In a continuing effort to improve PA Schools, the US Department of Education has approved the request for a waiver for the nation’s No Child Left Behind Act. Now, the state has the flexibility to direct funds where they are needed most. Academic achievement and career readiness are paramount for PA students, but the funds will also be directed towards tracking public school progress as well as support for administrators and teachers.
Starting in the 2013 school year, citizens will be able to easily access performance information on any public school using the “School Performance Profile.” The profile will post the progress of schools based on a variety of measurements of student performance. Our schools will also benefit from the “educator evaluation system”, which provides information on the effectiveness of PA teachers and provides support for the improvement of education instruction.
Transparency in the schools will no doubt help filter out some ineffective teaching methods and bring the instruction models that work into the forefront. Unfortunately, budget cuts (among other influences) may continue to impact the ability of our students to reach their fullest potential. For example, some arts and physical education classes have been dropping from the curriculum of many PA schools because of budget cuts. Philadelphia schools, specifically, have been suffering for some time now because of “insufficient” funds, causing multiple closures and the layoffs of many effective teachers. The new initiatives will help track progress and provide some support to PA teachers, but how can we best help the children who may be negatively affected by these changes? Expanding what we know about teaching methods and applying new strategies in the classroom, will give teachers an edge on helping their students rise to new challenges. Just because a program gets cut does not mean teachers cannot finds ways to weave parts of that program throughout the curriculum. There are a lot of ways to incorporate a program that has been cut. Art could be incorporated in language arts by using creative projects to explain literary concepts. Music could be incorporated into social studies by researching musical history or the cultural impact certain types of music have in specific regions. Students that play an instrument could play in class. Physical Education could be incorporated into math by developing a game with teams, calculating scores or completed passes and then go play! Until the political atmosphere recognizes the impact these programs have on our students’ achievement, PA teachers may need to think creatively and improvise.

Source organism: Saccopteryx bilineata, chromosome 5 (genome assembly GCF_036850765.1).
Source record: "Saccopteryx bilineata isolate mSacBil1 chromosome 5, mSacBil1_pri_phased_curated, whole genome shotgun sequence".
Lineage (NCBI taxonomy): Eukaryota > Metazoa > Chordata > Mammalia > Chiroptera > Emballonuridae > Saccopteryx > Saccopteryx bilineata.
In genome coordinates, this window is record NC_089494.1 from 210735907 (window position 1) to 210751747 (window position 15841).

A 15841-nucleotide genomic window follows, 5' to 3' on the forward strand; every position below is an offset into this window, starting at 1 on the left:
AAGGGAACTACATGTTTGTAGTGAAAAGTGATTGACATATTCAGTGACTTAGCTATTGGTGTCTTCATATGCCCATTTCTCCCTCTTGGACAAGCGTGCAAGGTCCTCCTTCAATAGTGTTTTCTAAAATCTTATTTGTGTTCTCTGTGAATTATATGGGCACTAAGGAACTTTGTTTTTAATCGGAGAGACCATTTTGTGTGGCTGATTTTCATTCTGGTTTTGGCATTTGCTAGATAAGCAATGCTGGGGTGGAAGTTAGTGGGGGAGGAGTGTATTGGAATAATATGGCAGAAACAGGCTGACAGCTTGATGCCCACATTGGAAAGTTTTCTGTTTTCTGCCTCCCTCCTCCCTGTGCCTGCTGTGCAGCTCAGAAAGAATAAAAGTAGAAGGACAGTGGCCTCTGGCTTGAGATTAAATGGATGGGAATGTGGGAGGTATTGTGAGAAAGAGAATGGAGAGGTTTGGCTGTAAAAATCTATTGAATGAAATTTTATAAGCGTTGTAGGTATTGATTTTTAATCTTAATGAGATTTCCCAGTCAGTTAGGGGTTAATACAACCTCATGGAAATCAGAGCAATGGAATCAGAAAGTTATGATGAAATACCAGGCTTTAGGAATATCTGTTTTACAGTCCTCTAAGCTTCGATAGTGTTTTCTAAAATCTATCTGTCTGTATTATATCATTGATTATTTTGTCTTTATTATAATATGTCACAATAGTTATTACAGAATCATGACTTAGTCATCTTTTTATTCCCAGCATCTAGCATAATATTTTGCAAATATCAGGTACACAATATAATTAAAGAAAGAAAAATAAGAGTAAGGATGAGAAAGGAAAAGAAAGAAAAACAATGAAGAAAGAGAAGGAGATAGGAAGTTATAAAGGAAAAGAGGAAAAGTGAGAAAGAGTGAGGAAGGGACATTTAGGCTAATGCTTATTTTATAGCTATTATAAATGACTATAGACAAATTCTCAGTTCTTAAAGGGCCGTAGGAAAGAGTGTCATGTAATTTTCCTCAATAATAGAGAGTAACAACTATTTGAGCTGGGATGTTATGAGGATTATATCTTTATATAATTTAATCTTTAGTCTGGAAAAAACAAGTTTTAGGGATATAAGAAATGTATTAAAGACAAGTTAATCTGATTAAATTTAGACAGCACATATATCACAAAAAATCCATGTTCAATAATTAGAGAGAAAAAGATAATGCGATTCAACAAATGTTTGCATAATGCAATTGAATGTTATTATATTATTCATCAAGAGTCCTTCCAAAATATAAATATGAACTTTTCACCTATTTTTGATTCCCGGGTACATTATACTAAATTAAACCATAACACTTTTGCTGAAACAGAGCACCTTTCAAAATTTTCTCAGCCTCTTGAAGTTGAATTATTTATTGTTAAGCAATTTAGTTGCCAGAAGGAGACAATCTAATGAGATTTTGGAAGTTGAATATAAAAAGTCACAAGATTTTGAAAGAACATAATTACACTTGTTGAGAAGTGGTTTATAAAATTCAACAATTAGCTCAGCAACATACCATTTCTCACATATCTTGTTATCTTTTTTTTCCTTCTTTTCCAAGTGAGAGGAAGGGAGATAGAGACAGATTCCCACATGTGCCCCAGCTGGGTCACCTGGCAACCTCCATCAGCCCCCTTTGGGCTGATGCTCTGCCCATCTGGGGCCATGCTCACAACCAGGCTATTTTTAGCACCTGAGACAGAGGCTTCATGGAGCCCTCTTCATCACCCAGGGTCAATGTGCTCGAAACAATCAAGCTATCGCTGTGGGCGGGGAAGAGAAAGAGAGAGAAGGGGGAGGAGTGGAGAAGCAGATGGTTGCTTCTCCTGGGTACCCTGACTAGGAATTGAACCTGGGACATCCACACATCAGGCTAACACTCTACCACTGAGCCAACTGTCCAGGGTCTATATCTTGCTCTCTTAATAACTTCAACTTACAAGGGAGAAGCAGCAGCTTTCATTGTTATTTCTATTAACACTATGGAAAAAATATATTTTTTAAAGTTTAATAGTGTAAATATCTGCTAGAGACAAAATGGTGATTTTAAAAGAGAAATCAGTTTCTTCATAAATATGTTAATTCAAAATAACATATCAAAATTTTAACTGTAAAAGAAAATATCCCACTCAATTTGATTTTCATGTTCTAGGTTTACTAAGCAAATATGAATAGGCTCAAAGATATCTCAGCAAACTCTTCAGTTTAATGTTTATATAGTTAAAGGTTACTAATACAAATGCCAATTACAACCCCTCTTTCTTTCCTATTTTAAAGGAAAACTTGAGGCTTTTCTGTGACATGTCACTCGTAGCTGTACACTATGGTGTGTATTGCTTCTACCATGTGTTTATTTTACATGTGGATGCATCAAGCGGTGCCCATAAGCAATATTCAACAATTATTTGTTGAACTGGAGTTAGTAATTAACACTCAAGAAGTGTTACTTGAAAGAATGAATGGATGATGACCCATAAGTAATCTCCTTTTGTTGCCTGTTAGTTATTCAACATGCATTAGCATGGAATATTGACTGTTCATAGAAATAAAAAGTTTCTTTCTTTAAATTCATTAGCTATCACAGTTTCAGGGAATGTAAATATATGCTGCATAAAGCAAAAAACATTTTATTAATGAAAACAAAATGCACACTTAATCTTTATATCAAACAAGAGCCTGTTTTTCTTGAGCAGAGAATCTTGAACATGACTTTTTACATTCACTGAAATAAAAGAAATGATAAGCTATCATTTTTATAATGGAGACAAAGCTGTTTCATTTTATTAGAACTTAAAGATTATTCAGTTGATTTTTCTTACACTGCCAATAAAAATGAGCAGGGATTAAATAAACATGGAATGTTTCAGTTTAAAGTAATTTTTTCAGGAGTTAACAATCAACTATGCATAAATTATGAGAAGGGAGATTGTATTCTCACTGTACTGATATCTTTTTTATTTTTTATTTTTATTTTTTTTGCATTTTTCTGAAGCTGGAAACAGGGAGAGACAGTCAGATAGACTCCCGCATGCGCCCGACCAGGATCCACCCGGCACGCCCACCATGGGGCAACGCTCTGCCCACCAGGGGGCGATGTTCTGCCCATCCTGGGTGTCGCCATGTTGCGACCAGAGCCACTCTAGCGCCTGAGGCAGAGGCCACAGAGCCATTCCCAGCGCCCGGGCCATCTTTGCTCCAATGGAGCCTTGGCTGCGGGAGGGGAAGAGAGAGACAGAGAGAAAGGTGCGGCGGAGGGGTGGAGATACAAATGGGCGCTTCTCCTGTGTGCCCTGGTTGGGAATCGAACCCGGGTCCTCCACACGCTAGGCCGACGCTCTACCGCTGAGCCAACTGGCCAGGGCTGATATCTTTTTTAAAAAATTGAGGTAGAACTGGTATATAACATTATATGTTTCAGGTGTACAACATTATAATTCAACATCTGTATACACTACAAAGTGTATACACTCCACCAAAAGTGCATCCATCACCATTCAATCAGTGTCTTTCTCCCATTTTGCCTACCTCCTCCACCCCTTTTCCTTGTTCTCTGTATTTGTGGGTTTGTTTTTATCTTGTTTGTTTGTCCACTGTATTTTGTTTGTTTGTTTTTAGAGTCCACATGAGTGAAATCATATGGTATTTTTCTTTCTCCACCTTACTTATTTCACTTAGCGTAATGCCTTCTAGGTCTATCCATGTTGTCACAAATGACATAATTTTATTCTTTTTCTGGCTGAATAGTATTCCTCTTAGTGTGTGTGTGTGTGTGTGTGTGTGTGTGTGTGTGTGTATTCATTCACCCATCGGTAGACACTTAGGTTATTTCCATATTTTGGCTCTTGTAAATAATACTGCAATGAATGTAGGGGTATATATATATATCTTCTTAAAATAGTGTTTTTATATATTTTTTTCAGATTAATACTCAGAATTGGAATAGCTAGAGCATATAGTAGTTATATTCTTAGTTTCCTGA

College and workforce readiness is the goal for our graduates, so our teachers need to be able to apply what they learn in a lesson, with connections to real-life situations. For some teachers, technology may be what they need to develop those lessons. For others, learning how to set up a workshop or redesign the curriculum to differentiate more effectively may be a more immediate need. Learning to use new, effective tools to improve instruction are just a few of the ways teachers can continue their own educational development while having an immediate impact on their students.